GEFCO’s somewhat opaque results don’t answer every question about the company’s performance over the past year. Yet, judging by the modest amount of information just released by the French based logistics service provider, business is reasonably good. In what appears to be an unaudited statement GEFCO announced both revenue and profits increasing moderately over the past twelve months. Turnover was up 1.5% year-on-year at €4bn whilst operating profit was up 10.5% at €105m. Admittedly margins are not brilliant at 2.6%, but they did edge higher by 0.2% over the previous financial year.
However compared to the half-yearly numbers, the performance appears to have deteriorated. The results released in September 2014 saw turnover increasing by 6.9% year-on-year and operational profits up 34%.
It is tempting to think that the problems of the Russian economy, including a halving of car sales, are behind the poorer performance in the second half of the year, but judging by what GEFCO has made public about the changing nature of its business this seems unlikely. The company points to an increasingly diversified customer base in sectors such as electronics, aerospace and even consumer goods. It seems that GEFCO is also benefitting from General Motors’ business in Europe, especially as the amount of business that the company does in Russia seems modest. The company has also maintained its strong ties with PSA Peugeot-Citroen.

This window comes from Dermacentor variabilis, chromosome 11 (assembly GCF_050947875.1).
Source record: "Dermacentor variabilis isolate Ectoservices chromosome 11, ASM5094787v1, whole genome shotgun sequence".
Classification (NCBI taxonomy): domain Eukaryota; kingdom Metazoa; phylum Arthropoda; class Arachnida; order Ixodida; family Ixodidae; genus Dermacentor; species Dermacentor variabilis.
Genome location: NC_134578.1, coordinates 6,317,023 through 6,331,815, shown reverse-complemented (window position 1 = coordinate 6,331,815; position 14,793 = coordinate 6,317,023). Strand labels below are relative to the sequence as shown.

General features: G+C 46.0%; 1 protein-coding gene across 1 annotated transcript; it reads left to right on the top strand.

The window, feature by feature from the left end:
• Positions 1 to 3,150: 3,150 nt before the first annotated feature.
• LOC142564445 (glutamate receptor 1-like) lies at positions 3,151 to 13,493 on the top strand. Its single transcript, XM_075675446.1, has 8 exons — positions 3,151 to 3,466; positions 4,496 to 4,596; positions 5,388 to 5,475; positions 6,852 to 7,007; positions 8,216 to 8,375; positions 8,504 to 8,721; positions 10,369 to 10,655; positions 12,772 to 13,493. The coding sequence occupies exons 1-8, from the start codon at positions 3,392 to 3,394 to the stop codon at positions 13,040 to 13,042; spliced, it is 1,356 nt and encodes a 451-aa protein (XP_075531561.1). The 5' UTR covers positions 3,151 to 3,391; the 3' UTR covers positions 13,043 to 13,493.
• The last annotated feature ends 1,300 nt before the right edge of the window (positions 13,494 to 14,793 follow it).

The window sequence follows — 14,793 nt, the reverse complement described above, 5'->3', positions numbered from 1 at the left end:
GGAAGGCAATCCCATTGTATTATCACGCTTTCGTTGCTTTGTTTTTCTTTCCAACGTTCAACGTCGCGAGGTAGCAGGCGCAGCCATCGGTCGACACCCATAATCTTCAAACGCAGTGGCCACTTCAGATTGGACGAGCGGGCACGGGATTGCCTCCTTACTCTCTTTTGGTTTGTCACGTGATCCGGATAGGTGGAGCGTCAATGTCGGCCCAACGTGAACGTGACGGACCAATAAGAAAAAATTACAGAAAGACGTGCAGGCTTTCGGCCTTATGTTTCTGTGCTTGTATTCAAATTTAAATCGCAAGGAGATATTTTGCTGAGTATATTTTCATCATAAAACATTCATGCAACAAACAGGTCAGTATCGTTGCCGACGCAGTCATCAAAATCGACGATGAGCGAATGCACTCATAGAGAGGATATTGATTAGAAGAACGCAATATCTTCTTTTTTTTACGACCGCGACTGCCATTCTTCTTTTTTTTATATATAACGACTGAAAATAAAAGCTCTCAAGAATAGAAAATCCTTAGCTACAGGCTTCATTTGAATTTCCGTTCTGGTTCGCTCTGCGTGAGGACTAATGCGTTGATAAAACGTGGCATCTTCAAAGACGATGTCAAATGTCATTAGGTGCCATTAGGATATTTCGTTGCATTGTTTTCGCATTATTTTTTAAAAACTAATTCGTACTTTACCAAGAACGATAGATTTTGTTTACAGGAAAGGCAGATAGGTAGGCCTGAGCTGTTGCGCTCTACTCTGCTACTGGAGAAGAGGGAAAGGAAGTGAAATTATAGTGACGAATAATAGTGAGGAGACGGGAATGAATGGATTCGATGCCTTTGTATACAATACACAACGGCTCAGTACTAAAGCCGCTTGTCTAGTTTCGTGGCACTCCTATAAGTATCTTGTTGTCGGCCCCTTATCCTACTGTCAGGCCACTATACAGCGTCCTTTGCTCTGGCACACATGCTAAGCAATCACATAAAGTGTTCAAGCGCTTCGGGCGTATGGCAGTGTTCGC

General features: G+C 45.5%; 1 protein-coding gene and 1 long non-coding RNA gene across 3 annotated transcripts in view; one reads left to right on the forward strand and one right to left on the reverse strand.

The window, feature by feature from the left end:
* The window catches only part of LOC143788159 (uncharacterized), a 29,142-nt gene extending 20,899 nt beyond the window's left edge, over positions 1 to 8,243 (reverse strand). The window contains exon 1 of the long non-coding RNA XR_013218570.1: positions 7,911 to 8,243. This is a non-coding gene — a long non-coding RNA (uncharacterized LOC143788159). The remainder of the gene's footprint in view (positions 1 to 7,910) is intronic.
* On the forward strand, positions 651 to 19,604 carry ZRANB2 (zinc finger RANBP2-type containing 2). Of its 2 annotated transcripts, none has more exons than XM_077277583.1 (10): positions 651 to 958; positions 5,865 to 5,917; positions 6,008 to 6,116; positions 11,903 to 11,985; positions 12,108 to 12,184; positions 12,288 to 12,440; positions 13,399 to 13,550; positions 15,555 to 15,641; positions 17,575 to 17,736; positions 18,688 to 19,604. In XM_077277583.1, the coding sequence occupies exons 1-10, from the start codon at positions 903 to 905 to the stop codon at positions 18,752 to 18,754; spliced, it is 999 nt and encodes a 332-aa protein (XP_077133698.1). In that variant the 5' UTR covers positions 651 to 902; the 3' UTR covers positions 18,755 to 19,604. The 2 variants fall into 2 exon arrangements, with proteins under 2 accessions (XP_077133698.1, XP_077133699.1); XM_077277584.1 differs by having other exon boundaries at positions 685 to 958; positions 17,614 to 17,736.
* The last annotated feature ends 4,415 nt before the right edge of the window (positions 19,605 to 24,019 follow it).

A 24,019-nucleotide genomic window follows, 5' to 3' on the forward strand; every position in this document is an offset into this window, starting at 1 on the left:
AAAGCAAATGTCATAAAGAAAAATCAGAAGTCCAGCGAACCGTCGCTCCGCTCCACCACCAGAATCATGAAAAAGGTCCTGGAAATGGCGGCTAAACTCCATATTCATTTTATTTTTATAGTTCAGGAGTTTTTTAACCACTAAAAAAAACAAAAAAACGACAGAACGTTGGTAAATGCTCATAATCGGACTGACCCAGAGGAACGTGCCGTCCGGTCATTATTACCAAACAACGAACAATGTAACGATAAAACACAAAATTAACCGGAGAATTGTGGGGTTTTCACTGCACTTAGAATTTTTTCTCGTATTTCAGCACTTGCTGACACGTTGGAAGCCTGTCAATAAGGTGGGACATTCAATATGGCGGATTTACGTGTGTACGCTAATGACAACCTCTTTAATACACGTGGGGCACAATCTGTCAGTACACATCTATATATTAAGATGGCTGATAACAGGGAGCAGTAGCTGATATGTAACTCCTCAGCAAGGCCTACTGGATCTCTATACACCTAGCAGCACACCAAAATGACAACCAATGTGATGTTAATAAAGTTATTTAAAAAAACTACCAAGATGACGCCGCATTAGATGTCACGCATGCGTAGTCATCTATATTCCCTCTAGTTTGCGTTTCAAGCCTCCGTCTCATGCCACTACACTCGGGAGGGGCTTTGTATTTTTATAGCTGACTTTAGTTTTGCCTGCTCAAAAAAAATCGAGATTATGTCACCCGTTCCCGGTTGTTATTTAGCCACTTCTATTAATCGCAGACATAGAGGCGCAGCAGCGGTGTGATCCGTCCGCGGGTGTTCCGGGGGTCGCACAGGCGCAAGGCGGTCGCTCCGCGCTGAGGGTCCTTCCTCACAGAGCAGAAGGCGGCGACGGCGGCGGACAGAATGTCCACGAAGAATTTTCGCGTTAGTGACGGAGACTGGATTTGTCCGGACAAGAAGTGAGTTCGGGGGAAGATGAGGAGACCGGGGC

GEFCO did state that its non PSA Peugeot-Citroen and GM business increased by 10%, however this would still suggest that automotive business is still dominant. In the short-term this may prove a good thing as Peugeot-Citroen, which still owns 30% of GEFCO, is planning to increase production by 10%.
It can only be extrapolated that the diversification out of the automotive sector has counter-balanced the difficulties of both its two main customers in 2014 as well as proving to be more profitable. This would suggest that GEFCO’s performance will accelerate in the near future, but with such a poor flow of data it’s hard to be sure.